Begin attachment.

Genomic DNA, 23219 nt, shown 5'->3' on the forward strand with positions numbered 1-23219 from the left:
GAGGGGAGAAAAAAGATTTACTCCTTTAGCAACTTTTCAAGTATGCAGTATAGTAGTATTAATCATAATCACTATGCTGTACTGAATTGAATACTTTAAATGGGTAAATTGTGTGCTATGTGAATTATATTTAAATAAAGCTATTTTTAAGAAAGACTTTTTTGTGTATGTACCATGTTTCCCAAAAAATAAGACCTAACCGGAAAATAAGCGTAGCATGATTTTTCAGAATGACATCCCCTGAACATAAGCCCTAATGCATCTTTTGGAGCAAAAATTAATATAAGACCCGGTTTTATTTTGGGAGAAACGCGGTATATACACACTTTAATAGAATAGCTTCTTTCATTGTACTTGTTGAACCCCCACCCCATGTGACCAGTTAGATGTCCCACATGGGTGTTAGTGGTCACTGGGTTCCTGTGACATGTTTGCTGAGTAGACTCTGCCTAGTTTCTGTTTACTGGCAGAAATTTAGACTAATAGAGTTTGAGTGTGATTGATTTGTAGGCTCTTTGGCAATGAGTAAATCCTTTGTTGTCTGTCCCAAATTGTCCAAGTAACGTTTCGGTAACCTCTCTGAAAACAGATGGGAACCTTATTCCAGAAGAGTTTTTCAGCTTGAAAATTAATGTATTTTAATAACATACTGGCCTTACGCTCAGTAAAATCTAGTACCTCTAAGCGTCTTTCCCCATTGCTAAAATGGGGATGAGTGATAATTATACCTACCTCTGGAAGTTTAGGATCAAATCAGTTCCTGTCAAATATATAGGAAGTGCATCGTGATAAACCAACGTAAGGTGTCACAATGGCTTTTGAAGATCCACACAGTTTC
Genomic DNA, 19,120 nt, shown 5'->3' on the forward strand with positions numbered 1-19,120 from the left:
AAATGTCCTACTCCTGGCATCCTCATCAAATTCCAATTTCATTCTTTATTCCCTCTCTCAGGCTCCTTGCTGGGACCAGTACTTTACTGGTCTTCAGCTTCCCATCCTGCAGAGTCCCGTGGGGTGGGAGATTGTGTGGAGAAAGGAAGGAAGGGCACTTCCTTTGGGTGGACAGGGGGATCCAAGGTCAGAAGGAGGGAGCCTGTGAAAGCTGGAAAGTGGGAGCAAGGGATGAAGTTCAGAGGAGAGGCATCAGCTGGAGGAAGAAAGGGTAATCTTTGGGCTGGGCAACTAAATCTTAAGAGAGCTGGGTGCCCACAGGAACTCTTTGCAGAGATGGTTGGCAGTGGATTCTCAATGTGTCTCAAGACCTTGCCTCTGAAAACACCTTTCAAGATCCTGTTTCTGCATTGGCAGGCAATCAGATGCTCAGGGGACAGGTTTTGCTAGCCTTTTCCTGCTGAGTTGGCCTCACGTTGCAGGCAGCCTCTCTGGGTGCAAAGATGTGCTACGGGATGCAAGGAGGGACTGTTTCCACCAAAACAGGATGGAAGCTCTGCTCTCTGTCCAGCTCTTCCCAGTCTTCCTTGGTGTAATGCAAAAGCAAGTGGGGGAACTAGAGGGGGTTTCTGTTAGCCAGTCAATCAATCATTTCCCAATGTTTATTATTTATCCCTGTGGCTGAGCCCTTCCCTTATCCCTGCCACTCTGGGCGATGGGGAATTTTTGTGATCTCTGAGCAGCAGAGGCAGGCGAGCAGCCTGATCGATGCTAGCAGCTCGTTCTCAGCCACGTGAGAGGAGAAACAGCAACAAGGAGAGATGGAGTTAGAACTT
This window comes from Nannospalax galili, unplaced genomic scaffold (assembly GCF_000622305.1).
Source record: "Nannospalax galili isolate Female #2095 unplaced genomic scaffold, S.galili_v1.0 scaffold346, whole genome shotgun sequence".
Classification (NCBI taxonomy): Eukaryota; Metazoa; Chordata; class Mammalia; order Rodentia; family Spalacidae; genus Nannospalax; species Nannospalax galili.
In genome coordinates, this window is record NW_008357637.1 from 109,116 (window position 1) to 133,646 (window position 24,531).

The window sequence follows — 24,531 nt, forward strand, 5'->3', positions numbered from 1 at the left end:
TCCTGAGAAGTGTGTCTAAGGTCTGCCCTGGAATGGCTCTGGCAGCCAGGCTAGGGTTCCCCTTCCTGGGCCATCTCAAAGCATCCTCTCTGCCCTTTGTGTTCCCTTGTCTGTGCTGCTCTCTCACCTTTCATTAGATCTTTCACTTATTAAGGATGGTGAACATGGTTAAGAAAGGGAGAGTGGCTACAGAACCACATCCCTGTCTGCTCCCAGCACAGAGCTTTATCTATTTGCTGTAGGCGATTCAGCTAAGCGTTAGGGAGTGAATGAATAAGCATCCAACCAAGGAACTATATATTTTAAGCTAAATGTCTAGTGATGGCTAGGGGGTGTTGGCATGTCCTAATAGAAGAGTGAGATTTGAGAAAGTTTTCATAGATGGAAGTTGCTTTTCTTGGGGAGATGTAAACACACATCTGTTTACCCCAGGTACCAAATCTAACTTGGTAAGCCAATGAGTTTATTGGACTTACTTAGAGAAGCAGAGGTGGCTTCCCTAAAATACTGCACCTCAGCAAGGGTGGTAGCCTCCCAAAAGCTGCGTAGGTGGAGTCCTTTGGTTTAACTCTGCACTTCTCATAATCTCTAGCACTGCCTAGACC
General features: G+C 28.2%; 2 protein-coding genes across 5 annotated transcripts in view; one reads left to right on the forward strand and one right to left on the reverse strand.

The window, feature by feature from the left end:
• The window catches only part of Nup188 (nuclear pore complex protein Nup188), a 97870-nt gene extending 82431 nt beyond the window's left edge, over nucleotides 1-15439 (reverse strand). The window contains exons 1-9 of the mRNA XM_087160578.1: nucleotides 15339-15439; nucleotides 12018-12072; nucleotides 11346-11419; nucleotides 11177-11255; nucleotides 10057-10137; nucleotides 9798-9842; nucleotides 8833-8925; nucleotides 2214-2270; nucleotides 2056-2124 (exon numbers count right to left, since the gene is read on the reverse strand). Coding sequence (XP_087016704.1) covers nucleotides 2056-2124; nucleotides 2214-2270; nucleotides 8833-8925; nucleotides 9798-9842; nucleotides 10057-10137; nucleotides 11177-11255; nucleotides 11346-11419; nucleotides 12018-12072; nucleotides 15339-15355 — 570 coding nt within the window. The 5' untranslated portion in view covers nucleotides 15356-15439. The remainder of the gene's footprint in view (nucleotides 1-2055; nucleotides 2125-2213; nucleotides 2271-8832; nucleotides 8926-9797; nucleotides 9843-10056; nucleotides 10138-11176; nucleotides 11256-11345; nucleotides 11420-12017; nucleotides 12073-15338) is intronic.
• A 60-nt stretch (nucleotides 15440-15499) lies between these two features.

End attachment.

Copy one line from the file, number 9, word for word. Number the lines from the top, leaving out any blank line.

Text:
The window sequence follows — 24,531 nt, forward strand, 5'->3', positions numbered from 1 at the left end: